Leukotriene Pathway Modifiers for Long-Term Control of Asthma
What To Think About
The U.S. National Asthma Education and Prevention Program (NAEPP) recommends leukotriene pathway modifiers as an alternative treatment for people who have mild or persistent asthma. Preferred medicines are inhaled corticosteroids with or without long-acting beta2-agonists.Reference 3
People who take zafirlukast and medicine to prevent blood clots (such as warfarin) need to have their clotting times checked regularly. When used with blood-thinning medicine, zafirlukast can increase the risk of bleeding. Zafirlukast also may cause problems when taken with other medicines, such as blood pressure medicines, aspirin, and some seizure medicines. Before you take zafirlukast, make sure your doctor knows that you are taking any of those medicines.
Montelukast can be given to people age 2 and older. It is given once a day. Zafirlukast can be given to people age 5 and older. It is given twice a day. Zileuton has not been approved by the U.S. Food and Drug Administration (FDA) for use in children.
People who are taking zafirlukast or zileuton need to have liver function tests several times during the first 6 months of treatment. People who are taking theophylline along with zileuton may need to take less theophylline.
People who take leukotriene pathway modifiers may be more likely to take their medicine regularly, because it can be taken orally and has a more immediate effect on symptoms than some other medicines such as inhaled corticosteroids.
Leukotriene pathway modifiers are not used to treat Reference asthma attacks Opens New Window.
Medicine is one of the many tools your doctor has to treat a health problem. Taking medicine as your doctor suggests will improve your health and may prevent future problems. If you don't take your medicines properly, you may be putting your health (and perhaps your life) at risk.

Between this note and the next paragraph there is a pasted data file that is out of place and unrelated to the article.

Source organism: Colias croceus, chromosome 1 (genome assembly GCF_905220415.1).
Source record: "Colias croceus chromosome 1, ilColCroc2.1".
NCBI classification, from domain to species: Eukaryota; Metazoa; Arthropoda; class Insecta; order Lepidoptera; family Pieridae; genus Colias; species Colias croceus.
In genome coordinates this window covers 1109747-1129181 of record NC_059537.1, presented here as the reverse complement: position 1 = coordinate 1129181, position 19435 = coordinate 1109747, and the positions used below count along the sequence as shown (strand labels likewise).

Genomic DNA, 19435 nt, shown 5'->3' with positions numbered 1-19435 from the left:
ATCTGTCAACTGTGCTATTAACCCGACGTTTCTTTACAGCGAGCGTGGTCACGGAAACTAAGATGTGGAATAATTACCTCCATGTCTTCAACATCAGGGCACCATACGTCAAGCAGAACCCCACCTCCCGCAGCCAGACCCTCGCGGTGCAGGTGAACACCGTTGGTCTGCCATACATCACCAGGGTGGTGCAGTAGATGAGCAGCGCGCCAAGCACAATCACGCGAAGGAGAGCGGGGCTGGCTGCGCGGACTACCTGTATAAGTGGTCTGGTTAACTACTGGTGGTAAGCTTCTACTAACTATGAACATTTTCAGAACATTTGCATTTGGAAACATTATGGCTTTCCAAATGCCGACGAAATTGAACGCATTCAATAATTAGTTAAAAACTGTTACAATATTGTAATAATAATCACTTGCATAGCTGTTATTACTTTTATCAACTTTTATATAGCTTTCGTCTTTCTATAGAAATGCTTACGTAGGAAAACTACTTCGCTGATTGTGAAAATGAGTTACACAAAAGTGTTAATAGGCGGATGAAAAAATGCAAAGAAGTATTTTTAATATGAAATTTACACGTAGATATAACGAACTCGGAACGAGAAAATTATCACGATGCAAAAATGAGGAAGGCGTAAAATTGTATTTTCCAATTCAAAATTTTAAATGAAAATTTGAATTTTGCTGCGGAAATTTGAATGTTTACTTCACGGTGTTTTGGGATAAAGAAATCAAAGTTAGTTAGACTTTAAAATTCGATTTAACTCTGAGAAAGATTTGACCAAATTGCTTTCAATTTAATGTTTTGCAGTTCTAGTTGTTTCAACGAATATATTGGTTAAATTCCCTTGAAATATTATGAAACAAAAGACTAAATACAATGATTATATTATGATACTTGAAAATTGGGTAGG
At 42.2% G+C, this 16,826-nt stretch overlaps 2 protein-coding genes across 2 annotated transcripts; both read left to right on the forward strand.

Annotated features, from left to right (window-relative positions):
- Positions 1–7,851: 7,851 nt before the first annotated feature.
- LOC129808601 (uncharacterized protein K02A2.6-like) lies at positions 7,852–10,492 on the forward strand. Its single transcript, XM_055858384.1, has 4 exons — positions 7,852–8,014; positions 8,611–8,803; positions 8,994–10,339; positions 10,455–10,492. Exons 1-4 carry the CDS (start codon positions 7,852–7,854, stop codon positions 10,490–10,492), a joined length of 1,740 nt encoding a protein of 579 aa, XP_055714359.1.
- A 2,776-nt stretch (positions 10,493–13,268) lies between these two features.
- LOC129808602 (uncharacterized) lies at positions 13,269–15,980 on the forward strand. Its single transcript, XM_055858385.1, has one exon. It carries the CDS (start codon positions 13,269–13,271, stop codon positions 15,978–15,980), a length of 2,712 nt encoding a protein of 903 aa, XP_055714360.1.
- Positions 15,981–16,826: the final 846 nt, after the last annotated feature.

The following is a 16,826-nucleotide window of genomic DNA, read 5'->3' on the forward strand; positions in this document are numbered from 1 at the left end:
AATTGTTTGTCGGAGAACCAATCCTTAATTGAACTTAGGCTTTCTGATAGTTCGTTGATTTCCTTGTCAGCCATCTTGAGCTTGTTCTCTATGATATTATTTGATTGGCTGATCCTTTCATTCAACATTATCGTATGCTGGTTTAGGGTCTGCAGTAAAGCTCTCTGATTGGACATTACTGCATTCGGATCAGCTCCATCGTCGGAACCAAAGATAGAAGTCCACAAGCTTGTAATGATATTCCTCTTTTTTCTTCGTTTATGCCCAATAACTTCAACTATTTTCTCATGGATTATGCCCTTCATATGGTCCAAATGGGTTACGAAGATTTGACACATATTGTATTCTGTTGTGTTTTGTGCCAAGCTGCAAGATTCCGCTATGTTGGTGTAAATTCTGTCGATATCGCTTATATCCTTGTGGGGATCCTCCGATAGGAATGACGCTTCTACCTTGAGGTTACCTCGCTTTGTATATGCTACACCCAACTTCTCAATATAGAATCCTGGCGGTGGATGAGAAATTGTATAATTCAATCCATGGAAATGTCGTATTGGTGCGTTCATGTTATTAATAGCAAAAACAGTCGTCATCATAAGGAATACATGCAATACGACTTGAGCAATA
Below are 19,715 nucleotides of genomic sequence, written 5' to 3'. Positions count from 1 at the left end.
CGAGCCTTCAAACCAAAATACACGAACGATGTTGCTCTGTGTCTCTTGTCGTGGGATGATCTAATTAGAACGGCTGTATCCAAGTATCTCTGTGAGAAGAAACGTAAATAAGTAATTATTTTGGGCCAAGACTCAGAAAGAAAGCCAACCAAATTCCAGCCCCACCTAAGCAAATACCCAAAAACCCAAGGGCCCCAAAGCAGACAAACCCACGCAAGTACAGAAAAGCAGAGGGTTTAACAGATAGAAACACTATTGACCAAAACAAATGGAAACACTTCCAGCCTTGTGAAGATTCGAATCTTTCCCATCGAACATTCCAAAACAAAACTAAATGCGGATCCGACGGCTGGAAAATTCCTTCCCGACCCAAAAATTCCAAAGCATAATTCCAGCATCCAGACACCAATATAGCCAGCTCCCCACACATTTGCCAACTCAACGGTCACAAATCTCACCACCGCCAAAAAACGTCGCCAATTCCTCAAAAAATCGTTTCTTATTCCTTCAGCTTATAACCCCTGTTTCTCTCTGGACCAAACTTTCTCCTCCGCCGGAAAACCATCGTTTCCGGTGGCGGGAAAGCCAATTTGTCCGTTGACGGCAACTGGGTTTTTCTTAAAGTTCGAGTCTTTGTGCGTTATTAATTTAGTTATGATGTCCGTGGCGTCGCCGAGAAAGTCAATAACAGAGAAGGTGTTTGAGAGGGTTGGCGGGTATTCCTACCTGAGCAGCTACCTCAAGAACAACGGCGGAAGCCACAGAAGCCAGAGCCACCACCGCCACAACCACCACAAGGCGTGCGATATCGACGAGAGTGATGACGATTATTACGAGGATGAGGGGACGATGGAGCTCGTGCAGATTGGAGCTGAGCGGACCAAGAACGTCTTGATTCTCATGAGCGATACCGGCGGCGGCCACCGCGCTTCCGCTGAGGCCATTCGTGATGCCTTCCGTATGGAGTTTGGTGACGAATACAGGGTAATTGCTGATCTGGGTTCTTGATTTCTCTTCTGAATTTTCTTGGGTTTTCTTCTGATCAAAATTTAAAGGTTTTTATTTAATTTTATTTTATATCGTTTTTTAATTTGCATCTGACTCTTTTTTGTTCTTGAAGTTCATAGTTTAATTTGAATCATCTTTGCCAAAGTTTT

There are many reasons why people have trouble taking their medicine. But in most cases, there is something you can do. For suggestions on how to work around common problems, see the topic Reference Taking Medicines as Prescribed.
Advice for women
If you are pregnant, breast-feeding, or planning to get pregnant, do not use any medicines unless your doctor tells you to. Some medicines can harm your baby. This includes prescription and over-the-counter medicines, vitamins, herbs, and supplements. And make sure that all your doctors know that you are pregnant, breast-feeding, or planning to get pregnant.
Follow-up care is a key part of your treatment and safety. Be sure to make and go to all appointments, and call your doctor if you are having problems. It's also a good idea to know your test results and keep a list of the medicines you take.
|By:||Reference Healthwise Staff||Last Revised: February 13, 2011|
|Medical Review:||Reference E. Gregory Thompson, MD - Internal Medicine
Reference Rohit K Katial, MD - Allergy and Immunology